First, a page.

Have you ever had difficulty choosing the most appropriate journal for your paper? The selection of the most relevant journal to target can be overwhelming for any researcher looking to publish an article. It doesn’t have to be.
Research is increasingly grounded on the basis of certain metrics. A journal’s matrices provide important information about its impact and relevance in its many fields of research – if not all of them. As the number of sources of information has increased, finding the most effective ways to reach your target audience is becoming more key.
To be sure that your choice of journal is the best, browse its metrics before selecting one. Metrics will surely help you decide on which journal to use. The Journal Impact Factor, for example, will give you an indication of which journal to submit to.
The number of impact factors a journal has is easy to find, but actually understanding those numbers is quite another matter. The following is a guide that makes journal impact factor simple to understand. Among other things, we will discuss what it is and also list the journals and their impact factors to help your decision.
What is research journal impact factor?
An impact factor (IF) is an indicator of how frequently a particular article in a journal is cited during a given year. Annually, Clarivate Analytics offers Web of Science Journal Citation Reports which include Journal Impact Factors.
Research Journal Impact Factor enables users to assess and categorize academic journals for quality and excellence using quantitative and qualitative techniques.
Research journals with high-impact factors tend to be more well-regarded. Eugene Garfield, the founder of the Institute for Scientific Information, first introduced this concept.
Many organizations and clinicians utilize journal impact factors, but they are unaware of the method for calculating them, their importance, and how they are used.
There are a number of journals that publish more reviews or review articles that will result in a higher impact factor. As Eugene Garfield noted, the impact is simply a function of how well journals and editors attract the best papers to their journals.
It then becomes a question of how the impact factor is calculated , and how do you find the right journal with a good impact factor? Let’s take a closer look at these really important factors.
How is a good Research journal’s impact factor determined?
Is there anything you can tell me about a good journal’s impact factor? Is the answer 5 or 99? There is no fixed numerical answer to this question for every journal.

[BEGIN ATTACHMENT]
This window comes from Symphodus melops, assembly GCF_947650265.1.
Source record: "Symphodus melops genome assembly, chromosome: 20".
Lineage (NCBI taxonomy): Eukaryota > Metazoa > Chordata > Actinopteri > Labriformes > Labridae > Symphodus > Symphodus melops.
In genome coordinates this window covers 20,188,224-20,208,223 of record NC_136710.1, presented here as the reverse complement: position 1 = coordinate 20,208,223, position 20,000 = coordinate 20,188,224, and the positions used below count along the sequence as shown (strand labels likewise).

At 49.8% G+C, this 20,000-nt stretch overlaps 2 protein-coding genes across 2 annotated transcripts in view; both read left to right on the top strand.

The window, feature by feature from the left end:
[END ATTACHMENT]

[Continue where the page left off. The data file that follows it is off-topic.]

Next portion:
Generally speaking, impact factors are used to determine the relative importance of a journal in its niche and refers to a measure of how frequently an article in a journal has been cited within a specified period of time.
Citations earned by a wide range of scholarly journals are used to calculate impact factors for Clarivate Analytics. Journal Citation Reports (JCR) computes the yearly Journal Impact Factor by aggregating all citations attributed in a single year to articles published by a journal in the two preceding years.
To calculate the 2022 Journal Impact Factor for a journal, all citations to its 2020 and 2021 articles must be counted. After dividing the total by the number of articles cited in the journal in those years, we arrive at the JIF for the current year (2022), which is published in 2023.
Calculation of 2022 Impact Factor of a journal
A = the frequency of articles published in 2020 and 2021 and were cited by indexed journals during 2022.
B = the total amount of “citable articles” published in 2020 and 2021.
A/B = 2022 impact factor
Therefore, this question arises again, what is a good impact factor for a research journal? There is no simple answer as it varies by journal type and discipline but we can raise some average conclusions.
What is a good impact factor for a research journal
In the sciences, where citations are more rapid and frequent than probably in other fields, a journal with a JIF near 350 will receive an exceptionally high number of citations. In many fields of study, impact factors of 10 or above are considered exceptional, and in some, it is above 3. However, Journal Citation Reports(JCR) impact factors for journals differ significantly from one discipline to another.
The following factors should be considered when evaluating impact factors:
- Date of Publication: Impact factors are calculated by counting the number of citations that an article receives within a short period of publication date. As a result, journals in fast-growing fields like life sciences and technology have higher straight away citation metrics and correspondingly higher Impact Factors. For purposes of calculating the denominator, only research papers or articles and reviews articles that are cited are considered.